City Council leaders fiercely defended their plan to impose a five-cent fee on disposable shopping bags as they prepared today to vote on a measure that will postpone its implementation six months—a defensive effort to head off state legislation that would block any municipality in New York from enacting such a surcharge.
Addressing the press prior to this afternoon’s Council meeting, Speaker Melissa Mark-Viverito seemed to avoid mentioning the proposal to punt the enactment from this October to next February when discussing the legislation up for a vote today. When reporters inquired about the measure, she acknowledged that the postponement is the product of a conversation she had with Assembly Speaker Carl Heastie, who leads a conference largely opposed to the impost on paper and plastic pouches. But she denied that the Council was abandoning the original bill.
“It’s not a defeat,” she insisted, vowing to discuss the matter further with state legislators—but to protect the essential policy. “We’re proud of it, and obviously our interest is to keep it intact.”
Supporters of the extra expense argue bags clutter parks, cling to trees, accrue into islands in the world’s oceans, strangle marine life and cost the city some $12.5 million to dispose of annually. They assert that the fee with prompt New Yorkers to turn to reusable tote bags.
Opponents have objected that the extra nickel will go to store owners rather than the city, and assert that the cost will fall disproportionately on low-income consumers. Staten Island State Senator Diane Savino has repeatedly mocked the proposal as a “half-assed, feel-good, limousine liberal” approach to the problem, and suggested expanding recycling programs or banning carry-out bags entirely.
Mark-Viverito seemed to push back aggressively on that characterization today, pointing out that the Council debated the fees for more than two years. She also attempted to argue for her Council’s right to self-determination independent from the state.
“We are the legislative body of the City of New York. We are the ones that have been elected by our constituents here in the city to basically guide this body, right, to lead this Council,” she told the Observer. “So we would hope that the decision that we deliberate on, that took a lot of analysis and a lot of research—we don’t do things from one day to the next. We have a very open process in this Council, where we deliberate on issues.”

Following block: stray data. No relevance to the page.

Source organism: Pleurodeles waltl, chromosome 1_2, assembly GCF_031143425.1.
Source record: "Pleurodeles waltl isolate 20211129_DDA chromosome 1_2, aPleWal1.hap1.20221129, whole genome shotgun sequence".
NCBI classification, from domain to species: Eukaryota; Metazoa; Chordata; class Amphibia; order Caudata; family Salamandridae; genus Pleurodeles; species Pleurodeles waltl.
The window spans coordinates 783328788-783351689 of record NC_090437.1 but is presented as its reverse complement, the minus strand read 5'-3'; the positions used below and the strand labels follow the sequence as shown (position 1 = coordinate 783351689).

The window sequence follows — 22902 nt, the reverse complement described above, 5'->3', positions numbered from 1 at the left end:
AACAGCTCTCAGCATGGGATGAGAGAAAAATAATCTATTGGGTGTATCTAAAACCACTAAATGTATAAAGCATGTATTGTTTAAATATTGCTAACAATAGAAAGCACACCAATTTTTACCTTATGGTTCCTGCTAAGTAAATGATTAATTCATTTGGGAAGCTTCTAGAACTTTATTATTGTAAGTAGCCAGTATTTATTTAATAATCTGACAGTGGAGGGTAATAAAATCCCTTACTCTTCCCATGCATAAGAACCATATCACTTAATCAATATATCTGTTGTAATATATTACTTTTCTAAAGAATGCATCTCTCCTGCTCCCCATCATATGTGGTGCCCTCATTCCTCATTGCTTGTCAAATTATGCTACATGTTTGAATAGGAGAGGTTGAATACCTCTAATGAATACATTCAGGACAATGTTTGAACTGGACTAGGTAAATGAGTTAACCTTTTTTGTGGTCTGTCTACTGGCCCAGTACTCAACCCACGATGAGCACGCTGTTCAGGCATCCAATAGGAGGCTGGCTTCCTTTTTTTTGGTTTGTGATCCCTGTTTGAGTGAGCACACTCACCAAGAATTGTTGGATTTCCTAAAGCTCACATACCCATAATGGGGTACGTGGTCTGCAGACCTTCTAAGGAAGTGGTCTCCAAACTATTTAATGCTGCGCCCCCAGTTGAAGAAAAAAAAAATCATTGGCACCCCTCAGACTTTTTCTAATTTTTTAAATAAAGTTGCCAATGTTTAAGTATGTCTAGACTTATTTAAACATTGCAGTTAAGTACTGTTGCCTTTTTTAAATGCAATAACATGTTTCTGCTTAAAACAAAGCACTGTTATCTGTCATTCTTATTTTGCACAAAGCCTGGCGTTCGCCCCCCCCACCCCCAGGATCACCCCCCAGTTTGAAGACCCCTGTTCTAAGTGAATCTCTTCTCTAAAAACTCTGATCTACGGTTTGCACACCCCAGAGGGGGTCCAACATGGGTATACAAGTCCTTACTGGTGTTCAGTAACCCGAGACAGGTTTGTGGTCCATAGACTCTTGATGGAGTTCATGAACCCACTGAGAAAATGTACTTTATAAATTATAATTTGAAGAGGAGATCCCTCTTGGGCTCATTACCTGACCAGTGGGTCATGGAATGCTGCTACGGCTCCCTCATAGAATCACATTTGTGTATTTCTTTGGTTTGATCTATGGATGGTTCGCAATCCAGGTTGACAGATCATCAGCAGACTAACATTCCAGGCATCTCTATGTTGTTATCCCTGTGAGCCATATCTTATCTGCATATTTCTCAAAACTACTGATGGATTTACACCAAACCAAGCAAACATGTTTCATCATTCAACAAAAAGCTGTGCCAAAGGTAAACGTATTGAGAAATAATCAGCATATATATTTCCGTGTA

“Any sort of conversation that happens about ‘well, this was not well-thought out’—obviously is an insult to this legislation. We are very deliberative and we have great staff, we have great colleagues, and we do things in a very thoughtful way,” she continued. “We hope that that would be honored and that would be respected.”
Councilman Brad Lander—who sponsored and spearheaded the bag bill—denied the Council was giving ground at all. Instead he argued that the delay was necessary to avoid the passage of a last-minute anti-surcharge bill in Albany as the state legislative session came to an end last week.
“I actually think what we did here was bought time to implement this policy more effectively, and to spend time helping Albany understand why, after two and a half years, this is the thoughtful policy the city came to,” he told the Observer. “I’m optimistic that the bill will go into effect more or less as it is.”
Council members who initially voted against the bag fee bill when it passed last month were divided over the extension.
“I don’t want to be a party to this in any way, shape or form,” Queens Councilman Barry Grodenchik said, explaining his opposition to even the delay in implementation. “It would be better that it didn’t exist at all.”
Brooklyn Councilman Chaim Deutsch, however, said he would vote in favor of the delay in order to keep the burden of the surcharge off his constituents as long as possible.
“It gives relief til the Assembly and the Council come up with something that makes everybody happy. I’m totally against the bag tax,” he told the Observer, suggesting the two bodies launch a joint reusable bag giveaway instead of instituting a fee. “We should encourage people to use it, do more education and more outreach with people.”